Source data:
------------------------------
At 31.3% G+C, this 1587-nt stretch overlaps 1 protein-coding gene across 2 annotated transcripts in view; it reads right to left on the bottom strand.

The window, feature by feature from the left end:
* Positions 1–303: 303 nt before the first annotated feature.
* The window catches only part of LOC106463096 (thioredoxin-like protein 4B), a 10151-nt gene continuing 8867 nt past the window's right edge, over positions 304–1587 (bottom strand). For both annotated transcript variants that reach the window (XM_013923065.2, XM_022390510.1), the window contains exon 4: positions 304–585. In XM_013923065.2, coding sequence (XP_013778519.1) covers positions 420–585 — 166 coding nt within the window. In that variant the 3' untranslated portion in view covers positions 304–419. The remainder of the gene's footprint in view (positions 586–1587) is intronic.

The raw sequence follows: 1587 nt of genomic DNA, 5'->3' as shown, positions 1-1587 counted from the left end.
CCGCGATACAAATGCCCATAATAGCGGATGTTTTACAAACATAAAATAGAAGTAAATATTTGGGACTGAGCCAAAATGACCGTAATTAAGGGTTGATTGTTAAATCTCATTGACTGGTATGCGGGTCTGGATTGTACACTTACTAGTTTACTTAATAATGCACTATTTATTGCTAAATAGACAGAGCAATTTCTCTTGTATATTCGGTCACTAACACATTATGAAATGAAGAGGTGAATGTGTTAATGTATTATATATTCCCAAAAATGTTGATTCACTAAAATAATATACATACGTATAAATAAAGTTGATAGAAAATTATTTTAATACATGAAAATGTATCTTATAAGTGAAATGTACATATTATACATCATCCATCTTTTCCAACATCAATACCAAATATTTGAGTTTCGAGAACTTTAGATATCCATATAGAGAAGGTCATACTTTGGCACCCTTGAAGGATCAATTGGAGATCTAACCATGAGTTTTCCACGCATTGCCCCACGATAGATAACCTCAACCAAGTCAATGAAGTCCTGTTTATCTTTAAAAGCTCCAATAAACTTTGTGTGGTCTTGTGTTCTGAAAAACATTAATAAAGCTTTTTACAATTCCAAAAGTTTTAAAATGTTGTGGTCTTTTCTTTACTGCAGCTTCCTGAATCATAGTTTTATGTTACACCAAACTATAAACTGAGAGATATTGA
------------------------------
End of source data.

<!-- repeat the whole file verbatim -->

At 31.3% G+C, this 1587-nt stretch overlaps 1 protein-coding gene across 2 annotated transcripts in view; it reads right to left on the bottom strand.

The window, feature by feature from the left end:
* Positions 1–303: 303 nt before the first annotated feature.
* The window catches only part of LOC106463096 (thioredoxin-like protein 4B), a 10151-nt gene continuing 8867 nt past the window's right edge, over positions 304–1587 (bottom strand). For both annotated transcript variants that reach the window (XM_013923065.2, XM_022390510.1), the window contains exon 4: positions 304–585. In XM_013923065.2, coding sequence (XP_013778519.1) covers positions 420–585 — 166 coding nt within the window. In that variant the 3' untranslated portion in view covers positions 304–419. The remainder of the gene's footprint in view (positions 586–1587) is intronic.

The raw sequence follows: 1587 nt of genomic DNA, 5'->3' as shown, positions 1-1587 counted from the left end.
CCGCGATACAAATGCCCATAATAGCGGATGTTTTACAAACATAAAATAGAAGTAAATATTTGGGACTGAGCCAAAATGACCGTAATTAAGGGTTGATTGTTAAATCTCATTGACTGGTATGCGGGTCTGGATTGTACACTTACTAGTTTACTTAATAATGCACTATTTATTGCTAAATAGACAGAGCAATTTCTCTTGTATATTCGGTCACTAACACATTATGAAATGAAGAGGTGAATGTGTTAATGTATTATATATTCCCAAAAATGTTGATTCACTAAAATAATATACATACGTATAAATAAAGTTGATAGAAAATTATTTTAATACATGAAAATGTATCTTATAAGTGAAATGTACATATTATACATCATCCATCTTTTCCAACATCAATACCAAATATTTGAGTTTCGAGAACTTTAGATATCCATATAGAGAAGGTCATACTTTGGCACCCTTGAAGGATCAATTGGAGATCTAACCATGAGTTTTCCACGCATTGCCCCACGATAGATAACCTCAACCAAGTCAATGAAGTCCTGTTTATCTTTAAAAGCTCCAATAAACTTTGTGTGGTCTTGTGTTCTGAAAAACATTAATAAAGCTTTTTACAATTCCAAAAGTTTTAAAATGTTGTGGTCTTTTCTTTACTGCAGCTTCCTGAATCATAGTTTTATGTTACACCAAACTATAAACTGAGAGATATTGA